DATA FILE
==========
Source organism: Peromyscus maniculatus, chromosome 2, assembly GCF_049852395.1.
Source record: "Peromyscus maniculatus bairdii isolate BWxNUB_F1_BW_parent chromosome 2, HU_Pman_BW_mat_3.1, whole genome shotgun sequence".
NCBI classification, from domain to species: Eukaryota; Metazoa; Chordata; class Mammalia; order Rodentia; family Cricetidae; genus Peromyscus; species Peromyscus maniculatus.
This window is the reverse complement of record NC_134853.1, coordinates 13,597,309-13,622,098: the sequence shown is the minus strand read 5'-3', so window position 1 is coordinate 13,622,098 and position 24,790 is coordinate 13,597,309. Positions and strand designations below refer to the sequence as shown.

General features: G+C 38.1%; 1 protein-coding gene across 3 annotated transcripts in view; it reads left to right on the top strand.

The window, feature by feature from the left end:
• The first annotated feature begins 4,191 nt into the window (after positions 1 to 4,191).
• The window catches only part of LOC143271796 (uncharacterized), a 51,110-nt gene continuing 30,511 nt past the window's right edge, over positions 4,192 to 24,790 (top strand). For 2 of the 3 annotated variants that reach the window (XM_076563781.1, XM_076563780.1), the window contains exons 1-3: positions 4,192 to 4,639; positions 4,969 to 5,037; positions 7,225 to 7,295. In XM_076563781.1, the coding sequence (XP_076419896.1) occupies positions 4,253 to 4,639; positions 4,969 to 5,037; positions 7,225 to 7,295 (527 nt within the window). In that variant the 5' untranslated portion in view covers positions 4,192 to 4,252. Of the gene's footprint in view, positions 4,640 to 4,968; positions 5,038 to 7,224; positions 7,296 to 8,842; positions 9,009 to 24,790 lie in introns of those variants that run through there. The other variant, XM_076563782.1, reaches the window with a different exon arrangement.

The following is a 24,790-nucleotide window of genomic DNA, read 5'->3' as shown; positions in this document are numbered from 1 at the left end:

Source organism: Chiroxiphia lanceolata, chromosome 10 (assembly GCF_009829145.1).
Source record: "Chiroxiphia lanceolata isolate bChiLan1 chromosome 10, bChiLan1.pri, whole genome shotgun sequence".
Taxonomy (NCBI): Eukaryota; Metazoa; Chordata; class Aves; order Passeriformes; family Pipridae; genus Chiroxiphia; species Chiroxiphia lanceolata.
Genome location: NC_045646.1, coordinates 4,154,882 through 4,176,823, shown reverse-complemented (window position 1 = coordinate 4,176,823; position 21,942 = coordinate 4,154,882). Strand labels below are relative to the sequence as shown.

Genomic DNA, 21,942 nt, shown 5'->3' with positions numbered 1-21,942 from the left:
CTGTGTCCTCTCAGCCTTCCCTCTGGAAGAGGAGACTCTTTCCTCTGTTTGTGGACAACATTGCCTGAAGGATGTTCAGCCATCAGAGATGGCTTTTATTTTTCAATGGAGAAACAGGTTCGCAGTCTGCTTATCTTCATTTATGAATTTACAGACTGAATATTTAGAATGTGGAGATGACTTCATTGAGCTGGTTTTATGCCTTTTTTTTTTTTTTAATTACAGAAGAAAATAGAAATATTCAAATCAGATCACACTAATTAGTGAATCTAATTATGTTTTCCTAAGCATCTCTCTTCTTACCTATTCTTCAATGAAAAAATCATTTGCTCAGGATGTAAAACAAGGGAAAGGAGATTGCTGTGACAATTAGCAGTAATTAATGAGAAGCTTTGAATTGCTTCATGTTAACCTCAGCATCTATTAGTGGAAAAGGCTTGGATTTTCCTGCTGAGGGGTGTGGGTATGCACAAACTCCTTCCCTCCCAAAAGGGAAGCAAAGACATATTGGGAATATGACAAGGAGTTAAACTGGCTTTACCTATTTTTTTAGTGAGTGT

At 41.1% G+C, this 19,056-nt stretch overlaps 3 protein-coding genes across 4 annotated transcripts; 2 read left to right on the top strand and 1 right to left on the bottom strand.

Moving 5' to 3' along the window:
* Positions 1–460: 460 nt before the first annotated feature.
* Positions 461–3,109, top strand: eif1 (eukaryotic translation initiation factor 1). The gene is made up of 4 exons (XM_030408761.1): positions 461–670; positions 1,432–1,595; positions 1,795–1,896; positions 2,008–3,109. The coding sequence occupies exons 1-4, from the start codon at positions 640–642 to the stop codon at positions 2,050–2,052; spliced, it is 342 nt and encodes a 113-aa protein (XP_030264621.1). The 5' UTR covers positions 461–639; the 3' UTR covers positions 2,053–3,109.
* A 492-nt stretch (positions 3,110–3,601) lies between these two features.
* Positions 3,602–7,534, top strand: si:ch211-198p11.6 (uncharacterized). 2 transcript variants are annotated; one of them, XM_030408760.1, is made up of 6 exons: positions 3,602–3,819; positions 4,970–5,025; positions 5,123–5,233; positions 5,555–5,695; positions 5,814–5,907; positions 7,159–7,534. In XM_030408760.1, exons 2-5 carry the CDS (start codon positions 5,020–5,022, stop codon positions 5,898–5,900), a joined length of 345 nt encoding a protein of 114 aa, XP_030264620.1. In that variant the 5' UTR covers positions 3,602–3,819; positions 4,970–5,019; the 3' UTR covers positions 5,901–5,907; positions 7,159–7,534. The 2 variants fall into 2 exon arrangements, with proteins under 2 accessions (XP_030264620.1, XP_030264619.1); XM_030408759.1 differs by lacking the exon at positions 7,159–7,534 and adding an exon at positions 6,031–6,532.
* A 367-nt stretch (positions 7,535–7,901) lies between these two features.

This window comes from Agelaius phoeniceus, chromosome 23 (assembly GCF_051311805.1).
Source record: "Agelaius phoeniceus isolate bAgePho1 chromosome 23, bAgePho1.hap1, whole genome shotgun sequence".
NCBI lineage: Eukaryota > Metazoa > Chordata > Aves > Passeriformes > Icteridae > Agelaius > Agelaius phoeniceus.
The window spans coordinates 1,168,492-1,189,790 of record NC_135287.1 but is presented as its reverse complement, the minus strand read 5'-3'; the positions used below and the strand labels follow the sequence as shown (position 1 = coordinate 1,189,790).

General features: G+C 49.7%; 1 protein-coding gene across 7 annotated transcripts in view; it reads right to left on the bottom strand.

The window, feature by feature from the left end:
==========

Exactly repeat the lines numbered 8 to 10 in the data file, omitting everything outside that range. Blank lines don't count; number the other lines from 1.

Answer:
• The window catches only part of LOC143271796 (uncharacterized), a 51,110-nt gene continuing 30,511 nt past the window's right edge, over positions 4,192 to 24,790 (top strand). For 2 of the 3 annotated variants that reach the window (XM_076563781.1, XM_076563780.1), the window contains exons 1-3: positions 4,192 to 4,639; positions 4,969 to 5,037; positions 7,225 to 7,295. In XM_076563781.1, the coding sequence (XP_076419896.1) occupies positions 4,253 to 4,639; positions 4,969 to 5,037; positions 7,225 to 7,295 (527 nt within the window). In that variant the 5' untranslated portion in view covers positions 4,192 to 4,252. Of the gene's footprint in view, positions 4,640 to 4,968; positions 5,038 to 7,224; positions 7,296 to 8,842; positions 9,009 to 24,790 lie in introns of those variants that run through there. The other variant, XM_076563782.1, reaches the window with a different exon arrangement.

The following is a 24,790-nucleotide window of genomic DNA, read 5'->3' as shown; positions in this document are numbered from 1 at the left end:

Source organism: Chiroxiphia lanceolata, chromosome 10 (assembly GCF_009829145.1).